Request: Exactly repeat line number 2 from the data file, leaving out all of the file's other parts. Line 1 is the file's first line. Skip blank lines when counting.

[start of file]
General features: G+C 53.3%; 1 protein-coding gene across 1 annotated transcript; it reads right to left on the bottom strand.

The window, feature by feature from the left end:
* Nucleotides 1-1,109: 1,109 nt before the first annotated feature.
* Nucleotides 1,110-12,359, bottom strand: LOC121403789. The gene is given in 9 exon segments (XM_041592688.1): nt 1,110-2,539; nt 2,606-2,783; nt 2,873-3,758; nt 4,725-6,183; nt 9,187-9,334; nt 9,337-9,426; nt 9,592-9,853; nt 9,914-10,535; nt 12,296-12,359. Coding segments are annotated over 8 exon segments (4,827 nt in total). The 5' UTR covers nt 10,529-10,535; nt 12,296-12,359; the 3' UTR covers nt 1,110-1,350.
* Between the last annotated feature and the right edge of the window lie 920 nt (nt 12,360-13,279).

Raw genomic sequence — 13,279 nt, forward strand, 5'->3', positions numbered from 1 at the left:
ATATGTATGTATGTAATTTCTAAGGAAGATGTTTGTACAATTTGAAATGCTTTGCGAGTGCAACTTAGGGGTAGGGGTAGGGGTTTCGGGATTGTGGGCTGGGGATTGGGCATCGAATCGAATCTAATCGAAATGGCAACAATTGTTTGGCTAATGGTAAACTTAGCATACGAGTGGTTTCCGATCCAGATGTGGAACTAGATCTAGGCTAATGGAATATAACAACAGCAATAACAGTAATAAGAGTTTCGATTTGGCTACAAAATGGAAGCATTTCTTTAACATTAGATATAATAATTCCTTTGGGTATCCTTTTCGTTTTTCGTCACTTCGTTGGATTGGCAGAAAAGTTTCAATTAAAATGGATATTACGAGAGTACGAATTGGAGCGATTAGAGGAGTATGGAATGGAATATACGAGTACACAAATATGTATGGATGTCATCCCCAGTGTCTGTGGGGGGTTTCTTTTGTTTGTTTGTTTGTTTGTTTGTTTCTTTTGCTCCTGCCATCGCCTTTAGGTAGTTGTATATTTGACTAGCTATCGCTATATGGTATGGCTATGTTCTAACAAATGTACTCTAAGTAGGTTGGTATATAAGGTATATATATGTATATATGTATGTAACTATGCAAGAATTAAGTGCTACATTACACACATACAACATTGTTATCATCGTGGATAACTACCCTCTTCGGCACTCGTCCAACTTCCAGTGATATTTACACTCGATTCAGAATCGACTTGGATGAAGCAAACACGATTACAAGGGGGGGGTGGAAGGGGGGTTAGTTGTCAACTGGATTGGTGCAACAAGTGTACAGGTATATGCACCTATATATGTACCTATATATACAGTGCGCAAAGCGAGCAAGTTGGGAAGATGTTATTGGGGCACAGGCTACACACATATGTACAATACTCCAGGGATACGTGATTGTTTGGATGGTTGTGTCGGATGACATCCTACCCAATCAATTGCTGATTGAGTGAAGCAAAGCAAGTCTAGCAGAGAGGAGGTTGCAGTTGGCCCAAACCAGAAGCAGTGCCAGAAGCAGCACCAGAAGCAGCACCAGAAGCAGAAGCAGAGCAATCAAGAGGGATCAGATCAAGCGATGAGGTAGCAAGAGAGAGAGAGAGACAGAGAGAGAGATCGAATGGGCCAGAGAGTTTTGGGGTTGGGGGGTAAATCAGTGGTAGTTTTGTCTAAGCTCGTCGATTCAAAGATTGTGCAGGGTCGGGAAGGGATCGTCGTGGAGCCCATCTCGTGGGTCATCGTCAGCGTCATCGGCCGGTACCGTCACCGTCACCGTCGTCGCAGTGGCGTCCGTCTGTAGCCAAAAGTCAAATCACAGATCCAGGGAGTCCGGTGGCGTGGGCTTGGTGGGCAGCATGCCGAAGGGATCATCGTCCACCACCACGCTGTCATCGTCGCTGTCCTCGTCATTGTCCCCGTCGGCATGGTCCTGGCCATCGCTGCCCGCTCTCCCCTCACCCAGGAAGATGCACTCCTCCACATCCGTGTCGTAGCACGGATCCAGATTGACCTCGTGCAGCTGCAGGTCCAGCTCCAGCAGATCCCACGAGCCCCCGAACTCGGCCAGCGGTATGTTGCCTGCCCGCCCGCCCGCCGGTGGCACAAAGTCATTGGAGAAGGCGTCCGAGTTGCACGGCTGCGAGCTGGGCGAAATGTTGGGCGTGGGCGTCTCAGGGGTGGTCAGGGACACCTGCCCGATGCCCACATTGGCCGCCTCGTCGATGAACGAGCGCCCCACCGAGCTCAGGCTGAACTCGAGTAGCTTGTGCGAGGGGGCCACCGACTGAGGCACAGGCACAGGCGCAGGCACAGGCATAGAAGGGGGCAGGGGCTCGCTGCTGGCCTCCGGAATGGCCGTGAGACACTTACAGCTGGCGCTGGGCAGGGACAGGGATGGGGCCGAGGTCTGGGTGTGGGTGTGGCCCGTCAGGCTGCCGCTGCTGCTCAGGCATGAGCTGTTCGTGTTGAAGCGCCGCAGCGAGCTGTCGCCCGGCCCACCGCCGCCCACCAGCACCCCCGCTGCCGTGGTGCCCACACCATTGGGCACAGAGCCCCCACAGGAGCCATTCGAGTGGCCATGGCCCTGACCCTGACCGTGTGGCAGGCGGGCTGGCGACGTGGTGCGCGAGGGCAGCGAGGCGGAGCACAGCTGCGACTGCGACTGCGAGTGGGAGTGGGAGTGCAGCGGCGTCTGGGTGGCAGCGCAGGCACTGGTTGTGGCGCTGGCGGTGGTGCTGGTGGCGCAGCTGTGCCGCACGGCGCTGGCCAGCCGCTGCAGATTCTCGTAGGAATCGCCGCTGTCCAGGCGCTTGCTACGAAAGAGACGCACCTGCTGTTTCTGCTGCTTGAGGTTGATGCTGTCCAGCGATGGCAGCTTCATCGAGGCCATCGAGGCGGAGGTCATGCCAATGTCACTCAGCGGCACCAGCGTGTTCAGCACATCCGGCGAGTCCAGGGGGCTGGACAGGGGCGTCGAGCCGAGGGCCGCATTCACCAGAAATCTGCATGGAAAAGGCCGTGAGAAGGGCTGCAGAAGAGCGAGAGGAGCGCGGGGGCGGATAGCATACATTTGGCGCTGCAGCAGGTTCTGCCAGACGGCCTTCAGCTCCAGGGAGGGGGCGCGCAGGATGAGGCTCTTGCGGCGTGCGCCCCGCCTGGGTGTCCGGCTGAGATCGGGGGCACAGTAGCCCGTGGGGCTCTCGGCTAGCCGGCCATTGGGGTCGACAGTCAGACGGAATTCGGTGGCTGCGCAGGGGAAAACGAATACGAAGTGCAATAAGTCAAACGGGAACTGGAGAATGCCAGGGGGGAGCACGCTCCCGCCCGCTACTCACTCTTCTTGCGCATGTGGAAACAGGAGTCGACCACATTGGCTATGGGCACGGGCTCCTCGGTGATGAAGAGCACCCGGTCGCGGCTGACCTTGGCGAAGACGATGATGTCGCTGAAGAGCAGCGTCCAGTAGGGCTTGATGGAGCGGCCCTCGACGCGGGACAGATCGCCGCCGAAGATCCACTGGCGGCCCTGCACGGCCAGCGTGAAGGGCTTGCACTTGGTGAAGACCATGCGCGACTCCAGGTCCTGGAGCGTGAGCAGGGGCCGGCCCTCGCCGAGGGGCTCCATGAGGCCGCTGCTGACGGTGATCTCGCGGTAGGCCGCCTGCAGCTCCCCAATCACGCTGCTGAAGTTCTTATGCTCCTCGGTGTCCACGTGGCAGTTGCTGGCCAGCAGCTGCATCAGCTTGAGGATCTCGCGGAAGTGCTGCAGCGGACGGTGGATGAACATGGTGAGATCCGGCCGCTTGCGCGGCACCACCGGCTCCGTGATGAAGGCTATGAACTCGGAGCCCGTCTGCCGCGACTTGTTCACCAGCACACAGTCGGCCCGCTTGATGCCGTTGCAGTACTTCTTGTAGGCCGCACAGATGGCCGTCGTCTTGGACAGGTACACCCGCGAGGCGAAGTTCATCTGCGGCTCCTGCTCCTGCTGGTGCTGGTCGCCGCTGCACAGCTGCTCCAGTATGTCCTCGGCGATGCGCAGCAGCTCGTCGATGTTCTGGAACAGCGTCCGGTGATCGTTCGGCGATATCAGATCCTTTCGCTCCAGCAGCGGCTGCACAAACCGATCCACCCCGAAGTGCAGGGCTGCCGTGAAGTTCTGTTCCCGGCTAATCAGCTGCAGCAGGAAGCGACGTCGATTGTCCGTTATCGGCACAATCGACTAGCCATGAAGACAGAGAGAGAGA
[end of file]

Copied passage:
The window, feature by feature from the left end: